Written by Aaron Sarnecky
TUT, ‘POWER’ PLOT SUMMARY:
In the premiere of this three-night event, Tutankhamen AKA King Tut (Avan Jogia) comes to power abruptly after a trusted friend poisons his father, the pharaoh. Several years later, Tut grows frustrated with letting his advisors, the Grand Vizier (Ben Kingsley) and General Horemheb (Nonso Anozie), make all his decisions for him. In order to prove himself, Tut joins Horemheb on the battlefield in the fight against the Mitanni.
It’s unclear nowadays whether an “event series” is truly a miniseries that will end after its slated run, a show that might be picked up for a full run afterwards, or just an ordinary show that the network has tried to play up by saying that it’s an event. However, this is not the case with Spike’s miniseries, Tut, because not only is it just three nights; it’s much too grand in scale for a channel like Spike to afford as a regular series.
This becomes quite obvious after watching just a few minutes, during which the audience is treated to elaborate sets that could pass as King Tut’s actual palace, as well as a fully realized city beyond his walls. Admitted, the shots of the entirety of the city are clearly CGI, but it’s still definitely a step up in production value for a channel that relies on reality shows like Bar Rescue and Ink Master. The battles match the grandiosity of the sets, featuring well-choreographed fight scenes between armies; though The Lord of the Rings was on TV an hour before and they’re nowhere near that epic, or even as big as the battles in Game of Thrones.
However, beyond its visual quality, Tut is nothing special, at least so far. It has somewhat to do with the 2-hour run time for each episode, but more than anything it has to do with the quality of the story itself. This is because, despite the fact that I’m not a historian, I’m pretty sure most of what is depicted did not really happen. According to the experts, Tut was likely somewhat deformed, as he was probably a result of inbreeding. He likely used a cane to walk due to an awkward curvature of the spine and a clubfoot, and he probably had a cleft palate as well.
The show does address this by saying that Tut’s deformities are a rumor circulating around the city, as a result of most of his subjects never seeing him in person, since he had never left the palace beforehand. Unfortunately, this is sort of a bogus reason, because the findings are based on science, not rumor. It’s clear that Spike just wants to make a famous historical figure more interesting by transforming him into a warrior-king, taking advantage of what is known and unknown about his reign.
Separating the story from documented history does not make it much better though. While it is somewhat satisfying to see Tut override his advisors, his transition from follower to leader seems pretty abrupt. It’s mainly the result of a trip beyond the palace, after which he suddenly understands strategy, for some reason. Ben Kingsley is one of these advisors, but he is quite underused in the first episode, despite getting top billing. It’s not until the final minutes that he gets a real moment of his own, which is, admittedly, a good one. Though I wouldn’t necessarily say that Ben Kingsley was miscast.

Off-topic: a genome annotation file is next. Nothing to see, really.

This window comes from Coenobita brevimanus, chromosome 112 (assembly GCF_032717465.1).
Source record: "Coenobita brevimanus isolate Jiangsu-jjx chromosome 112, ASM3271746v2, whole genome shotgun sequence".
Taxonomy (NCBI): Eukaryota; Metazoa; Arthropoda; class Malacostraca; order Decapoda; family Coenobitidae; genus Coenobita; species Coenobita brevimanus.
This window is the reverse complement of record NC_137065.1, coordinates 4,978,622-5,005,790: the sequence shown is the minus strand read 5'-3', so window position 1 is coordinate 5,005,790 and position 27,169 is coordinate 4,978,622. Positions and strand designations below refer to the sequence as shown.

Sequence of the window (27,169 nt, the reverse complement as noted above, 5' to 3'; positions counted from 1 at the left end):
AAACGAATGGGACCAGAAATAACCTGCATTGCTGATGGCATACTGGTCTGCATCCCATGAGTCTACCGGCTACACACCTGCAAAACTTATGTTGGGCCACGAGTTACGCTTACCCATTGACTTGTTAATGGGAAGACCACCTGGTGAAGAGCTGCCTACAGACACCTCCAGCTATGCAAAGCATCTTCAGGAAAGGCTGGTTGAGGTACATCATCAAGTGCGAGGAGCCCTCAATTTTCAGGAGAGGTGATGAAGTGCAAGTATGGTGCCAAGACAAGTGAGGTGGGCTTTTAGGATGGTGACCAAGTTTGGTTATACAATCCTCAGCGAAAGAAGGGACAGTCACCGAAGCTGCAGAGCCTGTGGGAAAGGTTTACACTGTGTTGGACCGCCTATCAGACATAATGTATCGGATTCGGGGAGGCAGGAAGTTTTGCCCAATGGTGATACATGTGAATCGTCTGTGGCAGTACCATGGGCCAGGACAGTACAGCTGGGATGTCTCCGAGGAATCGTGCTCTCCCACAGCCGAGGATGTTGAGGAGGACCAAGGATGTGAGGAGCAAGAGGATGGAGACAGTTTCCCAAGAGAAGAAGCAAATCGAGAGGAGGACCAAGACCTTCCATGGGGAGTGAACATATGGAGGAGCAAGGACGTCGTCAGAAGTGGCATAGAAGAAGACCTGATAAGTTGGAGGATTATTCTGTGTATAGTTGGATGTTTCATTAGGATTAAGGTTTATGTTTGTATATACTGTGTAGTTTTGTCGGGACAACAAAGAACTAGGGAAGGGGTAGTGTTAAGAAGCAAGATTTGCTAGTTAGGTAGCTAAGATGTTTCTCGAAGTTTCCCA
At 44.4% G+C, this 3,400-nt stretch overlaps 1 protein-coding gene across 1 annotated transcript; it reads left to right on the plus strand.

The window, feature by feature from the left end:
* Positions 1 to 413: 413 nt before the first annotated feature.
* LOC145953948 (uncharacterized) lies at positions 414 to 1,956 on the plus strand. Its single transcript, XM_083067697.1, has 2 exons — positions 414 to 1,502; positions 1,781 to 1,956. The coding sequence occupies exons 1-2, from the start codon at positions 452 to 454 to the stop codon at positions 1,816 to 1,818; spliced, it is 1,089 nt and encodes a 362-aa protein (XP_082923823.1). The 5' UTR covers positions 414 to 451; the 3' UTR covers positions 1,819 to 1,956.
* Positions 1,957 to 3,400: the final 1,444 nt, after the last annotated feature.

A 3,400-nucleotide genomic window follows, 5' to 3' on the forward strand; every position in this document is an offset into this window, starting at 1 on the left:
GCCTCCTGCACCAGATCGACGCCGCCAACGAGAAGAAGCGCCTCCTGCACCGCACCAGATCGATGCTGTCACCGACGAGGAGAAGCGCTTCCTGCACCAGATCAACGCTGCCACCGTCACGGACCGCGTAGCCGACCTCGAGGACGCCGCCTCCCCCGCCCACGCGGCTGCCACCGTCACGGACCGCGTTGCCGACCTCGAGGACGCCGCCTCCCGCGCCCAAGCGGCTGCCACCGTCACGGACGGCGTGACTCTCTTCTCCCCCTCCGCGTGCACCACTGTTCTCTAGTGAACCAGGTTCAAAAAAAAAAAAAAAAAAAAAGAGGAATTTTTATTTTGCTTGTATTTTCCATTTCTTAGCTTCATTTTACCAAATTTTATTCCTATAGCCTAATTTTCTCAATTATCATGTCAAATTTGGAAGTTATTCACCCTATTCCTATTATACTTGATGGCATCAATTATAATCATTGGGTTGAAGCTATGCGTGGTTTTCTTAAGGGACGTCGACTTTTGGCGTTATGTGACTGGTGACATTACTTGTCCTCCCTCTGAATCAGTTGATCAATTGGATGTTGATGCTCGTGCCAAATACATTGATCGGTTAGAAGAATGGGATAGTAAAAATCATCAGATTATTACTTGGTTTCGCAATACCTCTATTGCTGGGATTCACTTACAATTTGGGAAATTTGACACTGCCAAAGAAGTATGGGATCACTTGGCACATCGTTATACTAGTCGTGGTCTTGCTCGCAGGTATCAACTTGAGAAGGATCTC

Ben Kingsley might seem an odd choice for this show, though his father was born in Kenya and of Indian descent. While his skin is somewhat light (it’s nowhere near as dark as when he played Gandhi), he doesn’t look out of place. He’s older anyway, and it’s believable that his character might’ve lightened up with age.
I bring this up mainly because I already know there are some out there that are saying that the cast is too white, which I find only partially true. Tut and his sister-turned-wife Ankhe (Sibylla Deen) do have tanner complexions, though they probably should be a little darker. Lagus (Iddo Goldberg) is an Israeli actor playing an Egyptian soldier though, and he seems a little too light. The race of the ancient Egyptians is a subject of debate, but I have heard that those in the north were somewhat lighter, whereas though in the south were blacker, like General Horemheb is depicted. So I would say the show’s Egyptians are at least passable. But then again, I’m not expert. And do realize expectations have changed. Back in the day it was okay for Charlton Heston to play a biblical-era Jew. Now it would not be.
Racial depictions aside, Tut is not very interesting, largely because of the slow pacing and Tut’s rushed change from sheltered youth to warrior-king, though the action sequences and sets do stand out as definite highlights. The promos for the next episode look exciting, but they can be misleading. And there’s little reason to care if it didn’t really happen.
RATING: 6 OUT OF 10 (AVERAGE)
TUT CONTINUES TONIGHT AT 9PM ON SPIKE